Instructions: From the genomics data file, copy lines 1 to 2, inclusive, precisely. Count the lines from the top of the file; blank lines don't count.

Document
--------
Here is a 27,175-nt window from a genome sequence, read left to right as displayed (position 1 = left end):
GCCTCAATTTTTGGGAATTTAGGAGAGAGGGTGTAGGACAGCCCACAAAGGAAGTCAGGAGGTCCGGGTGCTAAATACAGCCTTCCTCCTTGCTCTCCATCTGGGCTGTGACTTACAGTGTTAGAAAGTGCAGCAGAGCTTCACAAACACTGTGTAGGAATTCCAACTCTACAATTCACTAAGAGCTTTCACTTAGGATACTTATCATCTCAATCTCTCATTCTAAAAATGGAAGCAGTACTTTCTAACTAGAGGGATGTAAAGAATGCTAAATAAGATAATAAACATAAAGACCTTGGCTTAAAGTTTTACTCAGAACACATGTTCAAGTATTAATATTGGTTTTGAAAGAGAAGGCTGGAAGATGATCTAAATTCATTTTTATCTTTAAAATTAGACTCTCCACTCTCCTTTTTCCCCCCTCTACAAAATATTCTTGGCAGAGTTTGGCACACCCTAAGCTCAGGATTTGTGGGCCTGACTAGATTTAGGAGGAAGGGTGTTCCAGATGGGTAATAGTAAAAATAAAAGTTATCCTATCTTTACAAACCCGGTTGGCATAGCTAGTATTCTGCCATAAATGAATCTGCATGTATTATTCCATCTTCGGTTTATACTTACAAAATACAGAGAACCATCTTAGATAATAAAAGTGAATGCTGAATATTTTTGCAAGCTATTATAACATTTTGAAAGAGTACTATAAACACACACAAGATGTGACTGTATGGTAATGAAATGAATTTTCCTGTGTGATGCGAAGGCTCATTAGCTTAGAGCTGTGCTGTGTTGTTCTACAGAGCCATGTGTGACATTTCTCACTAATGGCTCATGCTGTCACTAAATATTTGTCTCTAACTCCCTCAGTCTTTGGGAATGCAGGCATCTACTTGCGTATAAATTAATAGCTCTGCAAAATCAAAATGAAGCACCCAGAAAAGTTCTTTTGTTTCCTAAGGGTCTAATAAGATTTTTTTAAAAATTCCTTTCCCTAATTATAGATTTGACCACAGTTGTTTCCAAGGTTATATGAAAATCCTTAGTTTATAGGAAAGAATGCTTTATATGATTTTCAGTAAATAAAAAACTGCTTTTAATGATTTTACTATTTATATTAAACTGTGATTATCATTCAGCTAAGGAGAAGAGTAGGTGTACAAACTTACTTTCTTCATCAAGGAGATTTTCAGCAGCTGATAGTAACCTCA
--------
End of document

Here is a 27,175-nt window from a genome sequence, read left to right as displayed (position 1 = left end):
GCCTCAATTTTTGGGAATTTAGGAGAGAGGGTGTAGGACAGCCCACAAAGGAAGTCAGGAGGTCCGGGTGCTAAATACAGCCTTCCTCCTTGCTCTCCATCTGGGCTGTGACTTACAGTGTTAGAAAGTGCAGCAGAGCTTCACAAACACTGTGTAGGAATTCCAACTCTACAATTCACTAAGAGCTTTCACTTAGGATACTTATCATCTCAATCTCTCATTCTAAAAATGGAAGCAGTACTTTCTAACTAGAGGGATGTAAAGAATGCTAAATAAGATAATAAACATAAAGACCTTGGCTTAAAGTTTTACTCAGAACACATGTTCAAGTATTAATATTGGTTTTGAAAGAGAAGGCTGGAAGATGATCTAAATTCATTTTTATCTTTAAAATTAGACTCTCCACTCTCCTTTTTCCCCCCTCTACAAAATATTCTTGGCAGAGTTTGGCACACCCTAAGCTCAGGATTTGTGGGCCTGACTAGATTTAGGAGGAAGGGTGTTCCAGATGGGTAATAGTAAAAATAAAAGTTATCCTATCTTTACAAACCCGGTTGGCATAGCTAGTATTCTGCCATAAATGAATCTGCATGTATTATTCCATCTTCGGTTTATACTTACAAAATACAGAGAACCATCTTAGATAATAAAAGTGAATGCTGAATATTTTTGCAAGCTATTATAACATTTTGAAAGAGTACTATAAACACACACAAGATGTGACTGTATGGTAATGAAATGAATTTTCCTGTGTGATGCGAAGGCTCATTAGCTTAGAGCTGTGCTGTGTTGTTCTACAGAGCCATGTGTGACATTTCTCACTAATGGCTCATGCTGTCACTAAATATTTGTCTCTAACTCCCTCAGTCTTTGGGAATGCAGGCATCTACTTGCGTATAAATTAATAGCTCTGCAAAATCAAAATGAAGCACCCAGAAAAGTTCTTTTGTTTCCTAAGGGTCTAATAAGATTTTTTTAAAAATTCCTTTCCCTAATTATAGATTTGACCACAGTTGTTTCCAAGGTTATATGAAAATCCTTAGTTTATAGGAAAGAATGCTTTATATGATTTTCAGTAAATAAAAAACTGCTTTTAATGATTTTACTATTTATATTAAACTGTGATTATCATTCAGCTAAGGAGAAGAGTAGGTGTACAAACTTACTTTCTTCATCAAGGAGATTTTCAGCAGCTGATAGTAACCTCA